Honestly, I slept through many of my cosmology classes in undergraduate school, so my knowledge of solar eclipses comes from comic books and my superstitious MawMaw. However, like many moms, I worry about anything that could screw with my kid's sleep. So with a solar eclipse soon to happen, many parents are wondering: Will the solar eclipse impact my baby's sleep schedule?
I remember when I was really little, there was a total solar eclipse. We bought these special viewing glasses from Natural Wonders, and because I was the only kid in my class to have purchased the glasses, my teacher sent me out to the courtyard — alone — to watch it happen. Ah, the 90s. "Disruptive kid with ADHD has permission from mother to be out of class? Send them to the courtyard for an hour and they're out of your hair."
It was beautiful. It was as though the sun had turned itself into a magnificent halo that shone only for me. I remember feeling profoundly moved and very grateful that my superstitious MawMaw had insisted I be able to see it while everyone else was stuck inside classrooms pretending it wasn't happening — like the world hadn't gone dark suddenly at noon.
Now, as an adult and a parent, I can't wait for my own little ones to see the spectacular sight, but a lot of moms are worried — will the solar eclipse affect my baby's sleep schedule?
Unfortunately, there's not a lot (or any) science on this. Sure, there's a lot of mythology, and if you happen to give birth or get pregnant during a solar eclipse, you're probably going to have the next Aquaman or Magneto according to some very experienced Redditors, but sleep? There just aren't enough eclipses to study it.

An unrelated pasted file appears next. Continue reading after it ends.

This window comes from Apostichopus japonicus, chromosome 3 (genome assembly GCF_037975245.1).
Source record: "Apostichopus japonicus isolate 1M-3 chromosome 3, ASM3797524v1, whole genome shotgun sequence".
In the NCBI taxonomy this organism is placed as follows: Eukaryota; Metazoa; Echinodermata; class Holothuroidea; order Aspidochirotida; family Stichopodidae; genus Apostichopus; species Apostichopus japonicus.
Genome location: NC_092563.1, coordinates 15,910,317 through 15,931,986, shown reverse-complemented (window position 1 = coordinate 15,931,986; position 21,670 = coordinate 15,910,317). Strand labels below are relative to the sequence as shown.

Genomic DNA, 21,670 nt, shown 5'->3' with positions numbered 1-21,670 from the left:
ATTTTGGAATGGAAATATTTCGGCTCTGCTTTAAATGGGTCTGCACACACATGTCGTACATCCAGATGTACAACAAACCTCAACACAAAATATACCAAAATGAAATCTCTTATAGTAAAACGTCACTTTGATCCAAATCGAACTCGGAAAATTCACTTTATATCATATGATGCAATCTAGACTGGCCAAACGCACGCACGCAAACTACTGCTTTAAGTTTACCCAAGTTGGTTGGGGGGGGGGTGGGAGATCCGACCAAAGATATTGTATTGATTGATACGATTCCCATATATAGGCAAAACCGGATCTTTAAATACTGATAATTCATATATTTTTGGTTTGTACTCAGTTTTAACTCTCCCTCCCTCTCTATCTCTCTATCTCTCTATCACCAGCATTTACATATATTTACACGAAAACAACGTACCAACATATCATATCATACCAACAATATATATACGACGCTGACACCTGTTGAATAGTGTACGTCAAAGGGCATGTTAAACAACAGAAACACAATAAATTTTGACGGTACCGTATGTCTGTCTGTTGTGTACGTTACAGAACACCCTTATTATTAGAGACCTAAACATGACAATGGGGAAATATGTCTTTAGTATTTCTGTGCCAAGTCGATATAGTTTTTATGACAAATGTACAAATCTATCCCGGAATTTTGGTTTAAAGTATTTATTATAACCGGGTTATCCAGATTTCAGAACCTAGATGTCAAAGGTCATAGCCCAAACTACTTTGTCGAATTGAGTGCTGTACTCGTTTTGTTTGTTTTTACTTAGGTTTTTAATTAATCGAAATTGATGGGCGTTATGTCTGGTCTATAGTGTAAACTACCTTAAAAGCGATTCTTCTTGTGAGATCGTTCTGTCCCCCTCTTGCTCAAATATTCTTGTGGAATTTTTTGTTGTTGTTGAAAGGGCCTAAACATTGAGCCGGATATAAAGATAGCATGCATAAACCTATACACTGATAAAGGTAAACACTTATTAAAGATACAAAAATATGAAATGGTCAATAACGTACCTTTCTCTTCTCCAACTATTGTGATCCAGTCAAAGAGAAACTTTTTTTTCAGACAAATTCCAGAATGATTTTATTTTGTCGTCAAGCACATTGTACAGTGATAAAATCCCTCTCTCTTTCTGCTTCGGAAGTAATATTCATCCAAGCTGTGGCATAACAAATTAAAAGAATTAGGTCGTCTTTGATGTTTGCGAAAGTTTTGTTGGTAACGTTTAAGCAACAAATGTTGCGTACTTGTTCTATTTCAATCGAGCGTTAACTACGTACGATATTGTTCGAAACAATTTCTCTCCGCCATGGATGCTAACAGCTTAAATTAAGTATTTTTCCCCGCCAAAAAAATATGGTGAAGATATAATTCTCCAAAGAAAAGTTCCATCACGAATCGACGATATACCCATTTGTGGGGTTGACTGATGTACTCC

However, there is a lot of research on lunar cycles and sleep, and a report in Scientific American noted that full moons tend to disrupt sleep, and make everyone, babies included, groggy and hungover the next day. A total eclipse is a bit like a full moon in reverse. Instead of it being lighter and warmer in the middle of the night, it's darker and cooler during the middle of the day, according to NASA. It stands to reason, even though I'm no physicist, that it might make your baby a bit sleepy. Thankfully, it only lasts a few minutes, unlike the full moon which lasts all night. I imagine it's a lot like taking your child to the movies midday, or walking around the Natural History Museum. It's comfy, cool, and dark. It also happens at midday, so it's likely nap time anyways. (Thanks, Thor.)
As for my kids? We'll be outside, watching it all happen through our groovy solar eclipse glasses before heading inside and making ice cream sundaes.